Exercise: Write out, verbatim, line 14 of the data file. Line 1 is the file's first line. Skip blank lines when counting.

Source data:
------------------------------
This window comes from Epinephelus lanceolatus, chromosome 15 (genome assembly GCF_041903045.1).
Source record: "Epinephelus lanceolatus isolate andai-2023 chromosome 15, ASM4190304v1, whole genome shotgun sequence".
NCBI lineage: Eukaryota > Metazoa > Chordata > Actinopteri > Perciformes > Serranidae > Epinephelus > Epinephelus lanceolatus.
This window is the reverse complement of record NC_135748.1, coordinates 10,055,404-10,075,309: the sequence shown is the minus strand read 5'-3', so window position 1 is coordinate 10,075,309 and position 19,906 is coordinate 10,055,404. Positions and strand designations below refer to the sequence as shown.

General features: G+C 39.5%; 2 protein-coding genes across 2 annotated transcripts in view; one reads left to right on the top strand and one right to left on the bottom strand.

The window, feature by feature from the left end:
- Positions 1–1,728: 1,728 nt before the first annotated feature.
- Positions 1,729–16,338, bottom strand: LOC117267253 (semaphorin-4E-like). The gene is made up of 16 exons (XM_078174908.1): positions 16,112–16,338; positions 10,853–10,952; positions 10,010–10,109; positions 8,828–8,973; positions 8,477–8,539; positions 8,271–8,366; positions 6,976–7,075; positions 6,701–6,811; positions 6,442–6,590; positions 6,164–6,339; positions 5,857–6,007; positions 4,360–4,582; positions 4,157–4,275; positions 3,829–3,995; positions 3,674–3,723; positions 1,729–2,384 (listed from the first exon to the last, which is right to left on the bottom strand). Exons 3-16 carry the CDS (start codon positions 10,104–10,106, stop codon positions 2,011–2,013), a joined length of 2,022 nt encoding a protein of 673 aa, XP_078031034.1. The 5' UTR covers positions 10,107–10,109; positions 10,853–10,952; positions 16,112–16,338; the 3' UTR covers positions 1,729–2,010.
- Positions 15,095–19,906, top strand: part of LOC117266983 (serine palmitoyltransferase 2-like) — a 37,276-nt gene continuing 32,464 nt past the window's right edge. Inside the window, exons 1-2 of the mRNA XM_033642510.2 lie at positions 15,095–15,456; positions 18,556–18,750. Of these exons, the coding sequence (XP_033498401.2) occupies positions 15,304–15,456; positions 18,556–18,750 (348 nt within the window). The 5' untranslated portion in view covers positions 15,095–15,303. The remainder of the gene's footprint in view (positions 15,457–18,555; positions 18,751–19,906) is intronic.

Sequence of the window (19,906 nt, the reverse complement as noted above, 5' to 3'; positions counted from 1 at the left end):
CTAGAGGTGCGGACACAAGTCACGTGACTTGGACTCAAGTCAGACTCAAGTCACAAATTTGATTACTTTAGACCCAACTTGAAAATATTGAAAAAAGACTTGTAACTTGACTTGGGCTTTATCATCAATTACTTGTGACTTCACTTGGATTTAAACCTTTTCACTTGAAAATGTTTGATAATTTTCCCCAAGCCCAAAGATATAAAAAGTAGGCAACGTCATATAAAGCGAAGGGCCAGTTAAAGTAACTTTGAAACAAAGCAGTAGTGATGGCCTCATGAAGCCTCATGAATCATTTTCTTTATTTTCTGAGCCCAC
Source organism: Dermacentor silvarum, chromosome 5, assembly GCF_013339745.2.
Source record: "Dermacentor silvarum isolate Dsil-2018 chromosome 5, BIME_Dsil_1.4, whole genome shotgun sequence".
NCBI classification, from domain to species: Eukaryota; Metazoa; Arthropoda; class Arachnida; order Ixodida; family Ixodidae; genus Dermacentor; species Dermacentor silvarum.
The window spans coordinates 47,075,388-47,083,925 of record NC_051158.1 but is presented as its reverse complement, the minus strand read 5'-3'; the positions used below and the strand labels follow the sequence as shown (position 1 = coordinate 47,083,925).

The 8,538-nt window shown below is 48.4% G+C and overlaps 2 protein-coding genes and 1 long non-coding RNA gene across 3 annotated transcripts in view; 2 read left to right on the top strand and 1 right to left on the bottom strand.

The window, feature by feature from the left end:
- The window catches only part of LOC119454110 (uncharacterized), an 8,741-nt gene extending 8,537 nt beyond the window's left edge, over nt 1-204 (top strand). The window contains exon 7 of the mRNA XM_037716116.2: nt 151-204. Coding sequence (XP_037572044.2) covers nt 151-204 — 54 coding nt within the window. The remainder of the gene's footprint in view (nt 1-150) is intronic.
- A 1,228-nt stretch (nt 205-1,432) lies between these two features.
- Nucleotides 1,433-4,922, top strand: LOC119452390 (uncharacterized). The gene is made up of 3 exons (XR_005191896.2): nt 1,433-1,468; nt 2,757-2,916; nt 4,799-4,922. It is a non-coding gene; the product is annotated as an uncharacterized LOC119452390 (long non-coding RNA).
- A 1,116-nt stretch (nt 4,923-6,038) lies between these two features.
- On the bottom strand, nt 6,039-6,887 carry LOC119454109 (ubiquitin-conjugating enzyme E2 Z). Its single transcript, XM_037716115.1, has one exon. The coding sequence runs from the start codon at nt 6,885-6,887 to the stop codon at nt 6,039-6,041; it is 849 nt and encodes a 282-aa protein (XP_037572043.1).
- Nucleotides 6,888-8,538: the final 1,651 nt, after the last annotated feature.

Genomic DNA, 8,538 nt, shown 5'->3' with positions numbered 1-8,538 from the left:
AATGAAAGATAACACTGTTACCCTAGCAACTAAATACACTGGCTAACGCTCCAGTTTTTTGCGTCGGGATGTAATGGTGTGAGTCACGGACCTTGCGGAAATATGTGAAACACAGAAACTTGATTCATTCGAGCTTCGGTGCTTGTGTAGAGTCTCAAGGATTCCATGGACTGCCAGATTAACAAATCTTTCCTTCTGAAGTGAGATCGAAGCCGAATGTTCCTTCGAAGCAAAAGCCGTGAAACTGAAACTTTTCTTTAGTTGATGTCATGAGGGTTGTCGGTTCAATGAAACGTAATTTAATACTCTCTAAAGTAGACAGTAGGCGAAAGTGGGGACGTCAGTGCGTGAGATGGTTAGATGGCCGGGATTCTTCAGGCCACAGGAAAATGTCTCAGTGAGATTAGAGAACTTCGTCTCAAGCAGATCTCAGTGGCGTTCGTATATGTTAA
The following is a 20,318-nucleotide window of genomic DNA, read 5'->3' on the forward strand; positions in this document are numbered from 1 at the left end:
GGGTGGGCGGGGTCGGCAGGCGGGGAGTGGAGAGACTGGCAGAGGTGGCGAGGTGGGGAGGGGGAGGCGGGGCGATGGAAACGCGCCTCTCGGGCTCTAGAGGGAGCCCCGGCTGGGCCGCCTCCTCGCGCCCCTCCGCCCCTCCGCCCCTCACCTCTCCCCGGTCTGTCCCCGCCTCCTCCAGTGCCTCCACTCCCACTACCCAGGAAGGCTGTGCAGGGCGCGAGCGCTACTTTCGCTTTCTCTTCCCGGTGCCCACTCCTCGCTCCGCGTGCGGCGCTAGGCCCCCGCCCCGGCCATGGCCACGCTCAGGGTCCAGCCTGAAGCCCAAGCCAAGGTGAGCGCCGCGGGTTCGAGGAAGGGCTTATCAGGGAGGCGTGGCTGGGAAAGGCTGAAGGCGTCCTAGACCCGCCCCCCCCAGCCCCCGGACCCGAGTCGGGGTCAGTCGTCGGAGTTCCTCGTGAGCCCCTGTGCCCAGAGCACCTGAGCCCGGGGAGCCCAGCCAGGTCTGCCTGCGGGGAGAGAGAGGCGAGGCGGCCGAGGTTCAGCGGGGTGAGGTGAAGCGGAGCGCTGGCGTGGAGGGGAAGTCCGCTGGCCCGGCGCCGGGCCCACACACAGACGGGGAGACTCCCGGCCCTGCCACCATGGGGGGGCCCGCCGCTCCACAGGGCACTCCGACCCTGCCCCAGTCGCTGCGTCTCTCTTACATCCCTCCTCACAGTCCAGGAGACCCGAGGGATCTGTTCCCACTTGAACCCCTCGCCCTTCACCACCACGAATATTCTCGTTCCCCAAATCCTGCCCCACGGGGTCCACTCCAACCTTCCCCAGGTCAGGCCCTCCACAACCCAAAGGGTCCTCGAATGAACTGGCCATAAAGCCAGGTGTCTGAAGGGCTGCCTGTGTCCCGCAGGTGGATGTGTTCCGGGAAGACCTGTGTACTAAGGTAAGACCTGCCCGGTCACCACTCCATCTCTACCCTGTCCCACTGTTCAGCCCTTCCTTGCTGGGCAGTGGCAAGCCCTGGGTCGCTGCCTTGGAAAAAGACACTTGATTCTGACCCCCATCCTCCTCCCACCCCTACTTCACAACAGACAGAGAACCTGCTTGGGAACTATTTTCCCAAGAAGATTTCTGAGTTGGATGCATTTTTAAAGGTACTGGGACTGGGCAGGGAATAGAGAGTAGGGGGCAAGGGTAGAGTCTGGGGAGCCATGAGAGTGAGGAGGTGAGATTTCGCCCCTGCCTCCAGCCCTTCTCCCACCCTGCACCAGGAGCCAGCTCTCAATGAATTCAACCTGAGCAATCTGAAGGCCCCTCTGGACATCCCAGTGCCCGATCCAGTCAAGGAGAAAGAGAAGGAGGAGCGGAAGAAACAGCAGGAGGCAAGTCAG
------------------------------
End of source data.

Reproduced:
NCBI classification, from domain to species: Eukaryota; Metazoa; Arthropoda; class Arachnida; order Ixodida; family Ixodidae; genus Dermacentor; species Dermacentor silvarum.